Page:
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By: Mary Beagon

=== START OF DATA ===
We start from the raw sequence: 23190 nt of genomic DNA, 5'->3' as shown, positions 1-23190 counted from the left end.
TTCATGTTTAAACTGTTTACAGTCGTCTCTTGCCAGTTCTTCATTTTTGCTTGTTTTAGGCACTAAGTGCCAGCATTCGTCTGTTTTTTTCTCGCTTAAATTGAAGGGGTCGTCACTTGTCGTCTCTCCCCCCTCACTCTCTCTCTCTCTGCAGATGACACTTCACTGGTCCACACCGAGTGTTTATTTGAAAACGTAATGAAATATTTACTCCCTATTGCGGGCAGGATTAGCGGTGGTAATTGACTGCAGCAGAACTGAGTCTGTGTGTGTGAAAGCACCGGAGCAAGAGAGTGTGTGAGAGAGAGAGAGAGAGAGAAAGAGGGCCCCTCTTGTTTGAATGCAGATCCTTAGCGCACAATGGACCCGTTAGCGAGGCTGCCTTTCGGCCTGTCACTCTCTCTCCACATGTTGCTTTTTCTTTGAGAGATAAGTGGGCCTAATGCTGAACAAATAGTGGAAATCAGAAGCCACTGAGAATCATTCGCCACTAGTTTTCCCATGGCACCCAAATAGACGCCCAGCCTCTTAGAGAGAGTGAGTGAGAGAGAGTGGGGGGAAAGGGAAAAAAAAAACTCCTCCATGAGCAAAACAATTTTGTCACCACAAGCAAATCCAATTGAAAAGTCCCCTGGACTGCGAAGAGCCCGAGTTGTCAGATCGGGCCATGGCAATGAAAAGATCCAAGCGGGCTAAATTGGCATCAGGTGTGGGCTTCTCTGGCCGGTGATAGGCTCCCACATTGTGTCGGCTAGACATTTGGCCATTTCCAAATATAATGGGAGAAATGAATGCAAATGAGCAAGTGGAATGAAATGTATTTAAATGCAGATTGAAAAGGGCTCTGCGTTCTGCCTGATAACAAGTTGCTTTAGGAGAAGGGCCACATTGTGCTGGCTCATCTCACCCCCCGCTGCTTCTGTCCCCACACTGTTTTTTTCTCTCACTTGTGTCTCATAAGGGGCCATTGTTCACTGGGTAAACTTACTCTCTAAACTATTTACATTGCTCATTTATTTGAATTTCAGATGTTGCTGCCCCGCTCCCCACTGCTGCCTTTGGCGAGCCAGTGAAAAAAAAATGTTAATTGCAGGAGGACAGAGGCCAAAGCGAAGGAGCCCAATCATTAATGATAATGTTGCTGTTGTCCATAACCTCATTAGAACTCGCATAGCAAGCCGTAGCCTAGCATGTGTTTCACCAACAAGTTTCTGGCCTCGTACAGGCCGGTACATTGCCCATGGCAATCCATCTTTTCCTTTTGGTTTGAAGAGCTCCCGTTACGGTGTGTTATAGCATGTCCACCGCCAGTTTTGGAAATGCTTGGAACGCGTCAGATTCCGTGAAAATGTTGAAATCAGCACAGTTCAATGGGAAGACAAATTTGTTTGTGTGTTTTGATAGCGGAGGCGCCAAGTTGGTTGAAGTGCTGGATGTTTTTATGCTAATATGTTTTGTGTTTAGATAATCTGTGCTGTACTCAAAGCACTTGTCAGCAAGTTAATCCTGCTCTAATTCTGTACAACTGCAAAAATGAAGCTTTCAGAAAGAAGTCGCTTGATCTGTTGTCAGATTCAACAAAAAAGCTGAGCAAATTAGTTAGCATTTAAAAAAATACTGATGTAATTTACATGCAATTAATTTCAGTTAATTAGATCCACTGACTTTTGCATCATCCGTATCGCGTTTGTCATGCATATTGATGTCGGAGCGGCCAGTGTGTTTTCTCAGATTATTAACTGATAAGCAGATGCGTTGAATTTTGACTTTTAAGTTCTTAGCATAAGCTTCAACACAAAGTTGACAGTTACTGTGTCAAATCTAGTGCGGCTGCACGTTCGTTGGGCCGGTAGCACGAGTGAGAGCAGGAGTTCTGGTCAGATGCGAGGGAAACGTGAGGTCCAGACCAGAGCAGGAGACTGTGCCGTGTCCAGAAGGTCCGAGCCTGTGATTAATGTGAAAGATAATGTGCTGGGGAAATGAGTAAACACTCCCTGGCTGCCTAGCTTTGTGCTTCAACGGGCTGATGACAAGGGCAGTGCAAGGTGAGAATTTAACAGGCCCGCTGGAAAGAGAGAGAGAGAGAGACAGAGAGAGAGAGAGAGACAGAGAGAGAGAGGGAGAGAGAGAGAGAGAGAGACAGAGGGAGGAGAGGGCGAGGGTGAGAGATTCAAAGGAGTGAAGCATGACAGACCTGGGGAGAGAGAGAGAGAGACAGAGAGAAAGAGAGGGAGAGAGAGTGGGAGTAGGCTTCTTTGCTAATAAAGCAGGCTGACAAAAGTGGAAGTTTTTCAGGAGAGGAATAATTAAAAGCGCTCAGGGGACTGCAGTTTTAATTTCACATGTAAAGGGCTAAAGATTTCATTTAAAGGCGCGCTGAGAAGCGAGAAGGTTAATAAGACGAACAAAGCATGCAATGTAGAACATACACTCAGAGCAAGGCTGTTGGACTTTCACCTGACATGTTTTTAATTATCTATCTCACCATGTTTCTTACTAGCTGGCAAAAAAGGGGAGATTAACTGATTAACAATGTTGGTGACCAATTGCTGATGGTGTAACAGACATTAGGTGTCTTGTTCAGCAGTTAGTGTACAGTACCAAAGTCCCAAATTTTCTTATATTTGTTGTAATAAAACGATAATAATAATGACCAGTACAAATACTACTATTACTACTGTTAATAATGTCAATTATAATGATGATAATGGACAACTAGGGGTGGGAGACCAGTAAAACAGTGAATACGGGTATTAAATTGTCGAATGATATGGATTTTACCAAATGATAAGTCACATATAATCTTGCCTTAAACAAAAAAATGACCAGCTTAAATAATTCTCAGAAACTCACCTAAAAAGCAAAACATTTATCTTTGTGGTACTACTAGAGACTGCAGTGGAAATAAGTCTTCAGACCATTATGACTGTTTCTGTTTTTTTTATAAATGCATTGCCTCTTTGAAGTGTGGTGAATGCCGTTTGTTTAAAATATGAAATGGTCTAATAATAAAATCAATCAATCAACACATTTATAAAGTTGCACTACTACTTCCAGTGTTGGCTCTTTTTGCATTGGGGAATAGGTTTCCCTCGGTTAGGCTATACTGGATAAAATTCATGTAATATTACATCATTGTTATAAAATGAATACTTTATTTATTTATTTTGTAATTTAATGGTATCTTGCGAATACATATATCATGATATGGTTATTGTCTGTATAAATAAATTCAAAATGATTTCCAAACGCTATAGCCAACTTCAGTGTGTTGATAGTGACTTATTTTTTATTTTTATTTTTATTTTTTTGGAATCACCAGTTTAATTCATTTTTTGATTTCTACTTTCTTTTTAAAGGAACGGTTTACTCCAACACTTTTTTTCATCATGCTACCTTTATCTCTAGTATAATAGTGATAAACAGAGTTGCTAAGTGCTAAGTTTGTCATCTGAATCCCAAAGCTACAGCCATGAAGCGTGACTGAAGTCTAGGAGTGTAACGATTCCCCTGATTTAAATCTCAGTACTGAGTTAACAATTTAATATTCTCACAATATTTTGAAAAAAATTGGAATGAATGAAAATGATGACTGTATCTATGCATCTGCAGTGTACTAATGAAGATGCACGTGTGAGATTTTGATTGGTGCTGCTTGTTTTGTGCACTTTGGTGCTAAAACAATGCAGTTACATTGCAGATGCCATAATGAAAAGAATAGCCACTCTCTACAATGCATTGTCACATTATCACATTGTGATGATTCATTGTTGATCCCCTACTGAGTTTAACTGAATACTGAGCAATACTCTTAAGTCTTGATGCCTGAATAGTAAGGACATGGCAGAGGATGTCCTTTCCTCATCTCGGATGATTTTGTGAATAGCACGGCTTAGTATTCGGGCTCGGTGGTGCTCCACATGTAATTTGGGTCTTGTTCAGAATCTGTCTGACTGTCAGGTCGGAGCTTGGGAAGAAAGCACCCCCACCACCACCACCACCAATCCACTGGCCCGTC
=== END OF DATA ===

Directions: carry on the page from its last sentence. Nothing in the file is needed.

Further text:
Pliny the Elder's fascination with the world around him resulted in his death in the eruption of Vesuvius in AD 79, but his Natural History was to remain influential for centuries after his death. Central to Pliny's thought was the relationship between man and nature, highlighted in his study of the human race in Book 7, where he ponders topics as diverse as monstrous races, sex changes, breech births and near-death experiences. This volume provides the first detailed commentary on this key book, together with a translation and introduction, and highlights its interest and importance as a cultural record of early imperial Rome.
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